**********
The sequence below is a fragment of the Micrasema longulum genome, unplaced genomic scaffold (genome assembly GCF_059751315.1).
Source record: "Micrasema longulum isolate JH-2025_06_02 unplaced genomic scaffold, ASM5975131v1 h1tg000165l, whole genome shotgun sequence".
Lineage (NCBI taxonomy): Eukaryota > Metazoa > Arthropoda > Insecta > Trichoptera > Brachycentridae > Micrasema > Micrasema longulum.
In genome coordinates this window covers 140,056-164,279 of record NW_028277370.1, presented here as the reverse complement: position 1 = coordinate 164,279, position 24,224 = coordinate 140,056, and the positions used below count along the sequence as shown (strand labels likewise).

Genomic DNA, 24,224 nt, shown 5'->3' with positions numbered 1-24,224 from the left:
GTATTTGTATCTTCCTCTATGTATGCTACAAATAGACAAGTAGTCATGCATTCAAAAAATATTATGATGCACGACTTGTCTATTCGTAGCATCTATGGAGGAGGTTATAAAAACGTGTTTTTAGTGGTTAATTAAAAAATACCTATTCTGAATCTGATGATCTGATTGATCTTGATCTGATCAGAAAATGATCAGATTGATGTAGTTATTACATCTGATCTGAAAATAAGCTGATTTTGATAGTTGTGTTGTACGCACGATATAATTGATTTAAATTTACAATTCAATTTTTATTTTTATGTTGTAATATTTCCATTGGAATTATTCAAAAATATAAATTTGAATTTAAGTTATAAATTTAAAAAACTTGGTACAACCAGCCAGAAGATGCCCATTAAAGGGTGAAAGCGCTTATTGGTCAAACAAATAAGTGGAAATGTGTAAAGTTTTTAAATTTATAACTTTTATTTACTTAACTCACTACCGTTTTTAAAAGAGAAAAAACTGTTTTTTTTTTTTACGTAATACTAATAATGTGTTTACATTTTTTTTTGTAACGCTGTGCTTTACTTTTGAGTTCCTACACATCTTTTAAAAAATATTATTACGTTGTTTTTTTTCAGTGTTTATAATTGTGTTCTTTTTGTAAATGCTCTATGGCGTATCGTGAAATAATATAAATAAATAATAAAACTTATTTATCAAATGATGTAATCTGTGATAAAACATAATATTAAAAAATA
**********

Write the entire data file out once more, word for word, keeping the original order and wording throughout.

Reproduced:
The sequence below is a fragment of the Micrasema longulum genome, unplaced genomic scaffold (genome assembly GCF_059751315.1).
Source record: "Micrasema longulum isolate JH-2025_06_02 unplaced genomic scaffold, ASM5975131v1 h1tg000165l, whole genome shotgun sequence".
Lineage (NCBI taxonomy): Eukaryota > Metazoa > Arthropoda > Insecta > Trichoptera > Brachycentridae > Micrasema > Micrasema longulum.
In genome coordinates this window covers 140,056-164,279 of record NW_028277370.1, presented here as the reverse complement: position 1 = coordinate 164,279, position 24,224 = coordinate 140,056, and the positions used below count along the sequence as shown (strand labels likewise).

Genomic DNA, 24,224 nt, shown 5'->3' with positions numbered 1-24,224 from the left:
GTATTTGTATCTTCCTCTATGTATGCTACAAATAGACAAGTAGTCATGCATTCAAAAAATATTATGATGCACGACTTGTCTATTCGTAGCATCTATGGAGGAGGTTATAAAAACGTGTTTTTAGTGGTTAATTAAAAAATACCTATTCTGAATCTGATGATCTGATTGATCTTGATCTGATCAGAAAATGATCAGATTGATGTAGTTATTACATCTGATCTGAAAATAAGCTGATTTTGATAGTTGTGTTGTACGCACGATATAATTGATTTAAATTTACAATTCAATTTTTATTTTTATGTTGTAATATTTCCATTGGAATTATTCAAAAATATAAATTTGAATTTAAGTTATAAATTTAAAAAACTTGGTACAACCAGCCAGAAGATGCCCATTAAAGGGTGAAAGCGCTTATTGGTCAAACAAATAAGTGGAAATGTGTAAAGTTTTTAAATTTATAACTTTTATTTACTTAACTCACTACCGTTTTTAAAAGAGAAAAAACTGTTTTTTTTTTTTACGTAATACTAATAATGTGTTTACATTTTTTTTTGTAACGCTGTGCTTTACTTTTGAGTTCCTACACATCTTTTAAAAAATATTATTACGTTGTTTTTTTTCAGTGTTTATAATTGTGTTCTTTTTGTAAATGCTCTATGGCGTATCGTGAAATAATATAAATAAATAATAAAACTTATTTATCAAATGATGTAATCTGTGATAAAACATAATATTAAAAAATA